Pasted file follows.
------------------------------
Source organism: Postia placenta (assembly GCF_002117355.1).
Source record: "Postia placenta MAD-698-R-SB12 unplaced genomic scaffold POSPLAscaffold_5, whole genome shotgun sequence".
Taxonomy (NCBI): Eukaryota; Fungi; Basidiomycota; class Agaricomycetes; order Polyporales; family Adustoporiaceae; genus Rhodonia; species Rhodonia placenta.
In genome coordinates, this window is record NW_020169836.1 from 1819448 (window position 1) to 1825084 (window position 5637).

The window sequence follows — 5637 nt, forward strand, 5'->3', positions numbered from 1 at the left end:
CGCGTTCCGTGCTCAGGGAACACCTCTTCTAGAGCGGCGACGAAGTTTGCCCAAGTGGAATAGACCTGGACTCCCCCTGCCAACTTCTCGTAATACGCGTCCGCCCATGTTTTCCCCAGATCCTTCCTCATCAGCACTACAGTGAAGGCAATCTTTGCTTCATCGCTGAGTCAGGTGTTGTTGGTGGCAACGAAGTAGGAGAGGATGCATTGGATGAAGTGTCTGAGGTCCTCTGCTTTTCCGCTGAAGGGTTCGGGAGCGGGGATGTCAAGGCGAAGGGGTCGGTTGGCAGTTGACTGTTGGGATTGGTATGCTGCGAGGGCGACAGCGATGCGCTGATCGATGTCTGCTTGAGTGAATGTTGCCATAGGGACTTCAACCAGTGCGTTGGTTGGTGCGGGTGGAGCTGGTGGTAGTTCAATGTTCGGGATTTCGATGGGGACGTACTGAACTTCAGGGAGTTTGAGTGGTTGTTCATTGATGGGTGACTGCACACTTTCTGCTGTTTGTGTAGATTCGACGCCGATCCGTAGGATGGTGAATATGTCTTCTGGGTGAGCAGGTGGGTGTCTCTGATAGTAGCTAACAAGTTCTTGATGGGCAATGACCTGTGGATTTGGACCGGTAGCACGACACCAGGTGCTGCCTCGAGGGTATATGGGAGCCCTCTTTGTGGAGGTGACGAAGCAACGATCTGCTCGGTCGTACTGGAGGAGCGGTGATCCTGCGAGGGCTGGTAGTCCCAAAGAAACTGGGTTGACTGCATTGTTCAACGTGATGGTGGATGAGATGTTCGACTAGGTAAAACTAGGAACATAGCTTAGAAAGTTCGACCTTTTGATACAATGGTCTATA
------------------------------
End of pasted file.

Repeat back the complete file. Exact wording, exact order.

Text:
Source organism: Postia placenta (assembly GCF_002117355.1).
Source record: "Postia placenta MAD-698-R-SB12 unplaced genomic scaffold POSPLAscaffold_5, whole genome shotgun sequence".
Taxonomy (NCBI): Eukaryota; Fungi; Basidiomycota; class Agaricomycetes; order Polyporales; family Adustoporiaceae; genus Rhodonia; species Rhodonia placenta.
In genome coordinates, this window is record NW_020169836.1 from 1819448 (window position 1) to 1825084 (window position 5637).

The window sequence follows — 5637 nt, forward strand, 5'->3', positions numbered from 1 at the left end:
CGCGTTCCGTGCTCAGGGAACACCTCTTCTAGAGCGGCGACGAAGTTTGCCCAAGTGGAATAGACCTGGACTCCCCCTGCCAACTTCTCGTAATACGCGTCCGCCCATGTTTTCCCCAGATCCTTCCTCATCAGCACTACAGTGAAGGCAATCTTTGCTTCATCGCTGAGTCAGGTGTTGTTGGTGGCAACGAAGTAGGAGAGGATGCATTGGATGAAGTGTCTGAGGTCCTCTGCTTTTCCGCTGAAGGGTTCGGGAGCGGGGATGTCAAGGCGAAGGGGTCGGTTGGCAGTTGACTGTTGGGATTGGTATGCTGCGAGGGCGACAGCGATGCGCTGATCGATGTCTGCTTGAGTGAATGTTGCCATAGGGACTTCAACCAGTGCGTTGGTTGGTGCGGGTGGAGCTGGTGGTAGTTCAATGTTCGGGATTTCGATGGGGACGTACTGAACTTCAGGGAGTTTGAGTGGTTGTTCATTGATGGGTGACTGCACACTTTCTGCTGTTTGTGTAGATTCGACGCCGATCCGTAGGATGGTGAATATGTCTTCTGGGTGAGCAGGTGGGTGTCTCTGATAGTAGCTAACAAGTTCTTGATGGGCAATGACCTGTGGATTTGGACCGGTAGCACGACACCAGGTGCTGCCTCGAGGGTATATGGGAGCCCTCTTTGTGGAGGTGACGAAGCAACGATCTGCTCGGTCGTACTGGAGGAGCGGTGATCCTGCGAGGGCTGGTAGTCCCAAAGAAACTGGGTTGACTGCATTGTTCAACGTGATGGTGGATGAGATGTTCGACTAGGTAAAACTAGGAACATAGCTTAGAAAGTTCGACCTTTTGATACAATGGTCTATA